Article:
One Year on, UAE has Not Provided Adequate Justification for Expelling Hundreds
(Beirut) - The United Arab Emirates government should allow hundreds of deported Lebanese citizens and Palestinians from Gaza an opportunity to appeal their expulsions, Human Rights Watch said in a letter today to the UAE interior minister.
The UAE has deported at least 120 Lebanese families - all of them Shiite - since June 2009 without due process, the Beirut-based Committee for Lebanese Deported told Human Rights Watch. UAE authorities have also expelled scores of Palestinians, mainly from Gaza, after cancelling their work permits, news media have reported.
"It's now been more than a year since the UAE started deporting hundreds of Lebanese and Palestinians from Gaza, and the government has yet to give any adequate justification," said Sarah Leah Whitson, Middle East director at Human Rights Watch. "The UAE needs to provide these families, many of whom had lived in the country for decades, a chance to appeal their deportations."
Nine Lebanese deportees interviewed in Beirut by Human Rights Watch said they were arbitrarily expelled, without explanation or any opportunity for redress. Each of them said they had been long-time lawful residents of the UAE. Some had lived in the country for more than 30 years and owned homes and businesses there.
Yet, they said that starting in June 2009, the eight men and one woman each received a call from UAE immigration authorities informing them that they had to leave the country with their families. They were given only days to pack their families' belongings and depart. Several incurred substantial financial losses, as they had little time to sell property or claim payment from employers.
A 55-year-old Lebanese man told Human Rights Watch that he lost $250,000 after he was deported and unable to sell his restaurant in the UAE.
"Immigration officials told us nothing except that we have to pack and return home," said the man, who had lived in the UAE since 1978. "When I asked about the reasons, the immigration officials said they didn't know themselves and that they had received the list from [authorities in] Abu Dhabi."
Some of the deportees told Human Rights Watch that before their deportation, UAE authorities had summoned them and asked which political party they supported in Lebanon. The authorities also sought information from the people who were summoned about Hezbollah and the political affiliations of other Lebanese living in the UAE. The interrogations raise concerns that the expulsions were politically motivated, Human Rights Watch said.
A Lebanese professor who worked at the University of Sharjah told Human Rights Watch that immigration officials summoned her for an interview on June 10, 2009, three days after the Lebanese parliamentary elections. During the four-hour interrogation, an officer accused her of belonging to a Hezbollah "sleeper cell". She said her interrogator also "mocked my [Shia] religious beliefs and practices in a very callous way that was quite painful and agonizing since I could not answer back or defend myself."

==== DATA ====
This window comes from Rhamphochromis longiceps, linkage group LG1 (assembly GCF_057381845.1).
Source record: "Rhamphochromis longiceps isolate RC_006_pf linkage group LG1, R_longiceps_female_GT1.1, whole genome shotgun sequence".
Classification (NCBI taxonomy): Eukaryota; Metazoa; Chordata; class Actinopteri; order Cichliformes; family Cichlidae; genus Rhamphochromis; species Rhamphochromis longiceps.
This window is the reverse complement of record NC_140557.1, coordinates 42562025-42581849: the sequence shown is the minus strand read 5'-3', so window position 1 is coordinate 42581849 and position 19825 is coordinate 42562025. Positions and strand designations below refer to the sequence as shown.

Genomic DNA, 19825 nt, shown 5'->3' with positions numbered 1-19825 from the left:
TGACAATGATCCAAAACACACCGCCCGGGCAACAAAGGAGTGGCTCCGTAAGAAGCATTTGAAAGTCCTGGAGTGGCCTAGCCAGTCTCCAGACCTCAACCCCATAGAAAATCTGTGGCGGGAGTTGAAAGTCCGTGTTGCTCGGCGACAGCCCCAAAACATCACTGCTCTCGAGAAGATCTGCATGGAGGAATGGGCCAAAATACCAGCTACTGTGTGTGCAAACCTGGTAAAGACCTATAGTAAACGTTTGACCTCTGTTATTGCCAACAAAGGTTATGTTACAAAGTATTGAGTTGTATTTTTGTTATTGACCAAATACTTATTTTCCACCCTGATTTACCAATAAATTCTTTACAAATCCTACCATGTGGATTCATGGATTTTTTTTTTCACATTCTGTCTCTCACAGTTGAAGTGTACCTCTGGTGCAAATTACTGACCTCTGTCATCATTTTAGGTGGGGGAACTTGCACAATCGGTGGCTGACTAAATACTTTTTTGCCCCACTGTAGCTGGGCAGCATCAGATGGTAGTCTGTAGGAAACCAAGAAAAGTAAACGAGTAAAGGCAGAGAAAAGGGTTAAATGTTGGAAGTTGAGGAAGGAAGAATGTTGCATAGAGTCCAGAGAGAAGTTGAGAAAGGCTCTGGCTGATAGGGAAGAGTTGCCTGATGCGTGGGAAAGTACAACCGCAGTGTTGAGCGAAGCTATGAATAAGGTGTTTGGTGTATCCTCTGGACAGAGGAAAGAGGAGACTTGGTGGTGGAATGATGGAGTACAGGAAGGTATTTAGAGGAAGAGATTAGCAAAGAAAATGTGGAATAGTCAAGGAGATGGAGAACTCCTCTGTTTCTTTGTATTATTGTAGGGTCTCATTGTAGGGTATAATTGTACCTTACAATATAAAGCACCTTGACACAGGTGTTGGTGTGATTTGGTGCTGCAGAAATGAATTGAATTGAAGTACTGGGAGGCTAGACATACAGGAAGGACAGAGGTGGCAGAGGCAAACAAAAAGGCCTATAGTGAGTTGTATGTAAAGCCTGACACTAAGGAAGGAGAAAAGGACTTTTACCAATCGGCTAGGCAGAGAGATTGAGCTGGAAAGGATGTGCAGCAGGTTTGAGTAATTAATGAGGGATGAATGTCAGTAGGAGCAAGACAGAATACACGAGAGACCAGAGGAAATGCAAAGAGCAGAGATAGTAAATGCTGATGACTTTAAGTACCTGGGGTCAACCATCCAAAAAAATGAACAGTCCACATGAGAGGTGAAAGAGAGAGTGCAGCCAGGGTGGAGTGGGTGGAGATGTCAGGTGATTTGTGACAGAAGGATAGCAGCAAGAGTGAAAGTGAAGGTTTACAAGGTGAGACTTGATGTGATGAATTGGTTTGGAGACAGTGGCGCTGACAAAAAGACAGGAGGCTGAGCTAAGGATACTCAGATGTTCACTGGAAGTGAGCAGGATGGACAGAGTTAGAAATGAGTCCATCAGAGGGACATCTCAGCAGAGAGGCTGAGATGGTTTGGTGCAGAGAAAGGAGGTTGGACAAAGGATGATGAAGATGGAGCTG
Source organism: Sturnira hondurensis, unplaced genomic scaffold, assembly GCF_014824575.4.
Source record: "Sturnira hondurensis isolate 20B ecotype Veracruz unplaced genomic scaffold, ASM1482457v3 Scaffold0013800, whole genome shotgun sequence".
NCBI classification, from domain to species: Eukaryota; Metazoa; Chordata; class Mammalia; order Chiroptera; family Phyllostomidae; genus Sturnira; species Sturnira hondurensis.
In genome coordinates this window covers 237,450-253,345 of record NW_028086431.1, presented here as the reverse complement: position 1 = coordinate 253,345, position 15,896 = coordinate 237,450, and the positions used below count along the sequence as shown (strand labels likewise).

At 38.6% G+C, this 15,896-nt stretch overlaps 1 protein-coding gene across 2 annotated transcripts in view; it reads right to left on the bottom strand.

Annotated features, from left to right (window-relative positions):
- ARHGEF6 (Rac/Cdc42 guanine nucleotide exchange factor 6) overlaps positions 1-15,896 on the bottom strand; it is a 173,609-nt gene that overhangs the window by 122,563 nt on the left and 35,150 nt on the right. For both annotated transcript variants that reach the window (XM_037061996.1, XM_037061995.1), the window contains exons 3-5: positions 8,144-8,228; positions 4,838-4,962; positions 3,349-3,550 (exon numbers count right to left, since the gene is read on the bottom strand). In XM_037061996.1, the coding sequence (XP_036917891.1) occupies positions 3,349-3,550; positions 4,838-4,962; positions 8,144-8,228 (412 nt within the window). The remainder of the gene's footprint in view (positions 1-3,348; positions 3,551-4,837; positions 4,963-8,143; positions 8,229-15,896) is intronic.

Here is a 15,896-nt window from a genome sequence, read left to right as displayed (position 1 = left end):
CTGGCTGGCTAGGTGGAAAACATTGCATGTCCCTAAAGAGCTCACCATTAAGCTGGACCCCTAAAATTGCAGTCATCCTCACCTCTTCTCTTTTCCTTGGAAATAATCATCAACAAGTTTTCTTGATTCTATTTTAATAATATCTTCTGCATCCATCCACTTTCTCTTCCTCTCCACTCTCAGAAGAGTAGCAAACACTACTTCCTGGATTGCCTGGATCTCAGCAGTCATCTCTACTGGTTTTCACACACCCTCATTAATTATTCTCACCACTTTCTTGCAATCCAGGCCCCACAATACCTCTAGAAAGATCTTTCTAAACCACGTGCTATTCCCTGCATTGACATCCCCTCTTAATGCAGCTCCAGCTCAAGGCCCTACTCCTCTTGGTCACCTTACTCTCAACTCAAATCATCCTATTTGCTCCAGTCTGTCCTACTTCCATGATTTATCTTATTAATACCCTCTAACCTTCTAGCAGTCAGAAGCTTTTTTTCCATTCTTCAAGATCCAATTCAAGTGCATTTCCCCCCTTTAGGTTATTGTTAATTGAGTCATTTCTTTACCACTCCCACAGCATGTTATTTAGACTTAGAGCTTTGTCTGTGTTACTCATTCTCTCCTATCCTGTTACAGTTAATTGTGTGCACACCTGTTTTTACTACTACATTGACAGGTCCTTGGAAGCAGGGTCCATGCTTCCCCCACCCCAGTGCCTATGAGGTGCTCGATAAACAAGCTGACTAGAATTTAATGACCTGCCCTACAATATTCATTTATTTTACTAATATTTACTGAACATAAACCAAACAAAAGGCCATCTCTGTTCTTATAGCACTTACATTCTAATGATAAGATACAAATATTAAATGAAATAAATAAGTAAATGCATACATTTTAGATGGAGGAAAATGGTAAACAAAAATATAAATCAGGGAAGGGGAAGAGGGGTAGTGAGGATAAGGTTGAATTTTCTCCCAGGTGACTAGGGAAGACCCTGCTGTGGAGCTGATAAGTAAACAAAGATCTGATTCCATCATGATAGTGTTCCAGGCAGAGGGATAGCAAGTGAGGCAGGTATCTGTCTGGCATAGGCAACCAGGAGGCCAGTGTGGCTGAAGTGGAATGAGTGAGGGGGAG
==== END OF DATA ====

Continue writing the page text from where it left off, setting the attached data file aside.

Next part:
On October 21, 2009, immigration officials interrogated her again, this time ordering her to leave the country immediately. She said the university still owes her a portion of her salary and other expenses.
Under international law, governments have the right to regulate the presence of foreigners within their borders. However, the process of deportation is subject to certain constraints. The Convention on the Elimination of All Forms of Racial Discrimination, ratified by the UAE in 1974, prohibits discrimination on the basis of ethnicity or national origin. The Arab Charter for Human Rights, also ratified by the UAE, obliges governments to deport foreigners only in accordance with the law and to give deportees the opportunity to appeal their deportation order. It prohibits any form of collective expulsion.
The Lebanese government has raised the issue of the deportations with UAE authorities repeatedly over the last year. In October, the speaker of the Lebanese Parliament, Nabih Berri, traveled to the UAE and expressed his concerns directly to the president, Sheikh Khalifa bin Zayed al Nahyan. Despite reported assurances made by UAE authorities to Lebanese officials that the UAE would review each deportee's case, none of those interviewed by Human Rights Watch who had been expelled have received any further information.
The Human Rights Watch letter urges the UAE government, in light of the country's international commitments, to publicly state the steps each deported person wishing to appeal his or her expulsion order may take, specify the body that will rule on their appeals and on what basis it will do so, and suspend any deportation pending an appeal. The UAE government should also provide this information individually to each person who has been summarily deported, Human Rights Watch said.
"The UAE prides itself as a land of opportunity for Arabs from across the region, but these cases illustrate that these opportunities rest on shifting sands," Whitson said.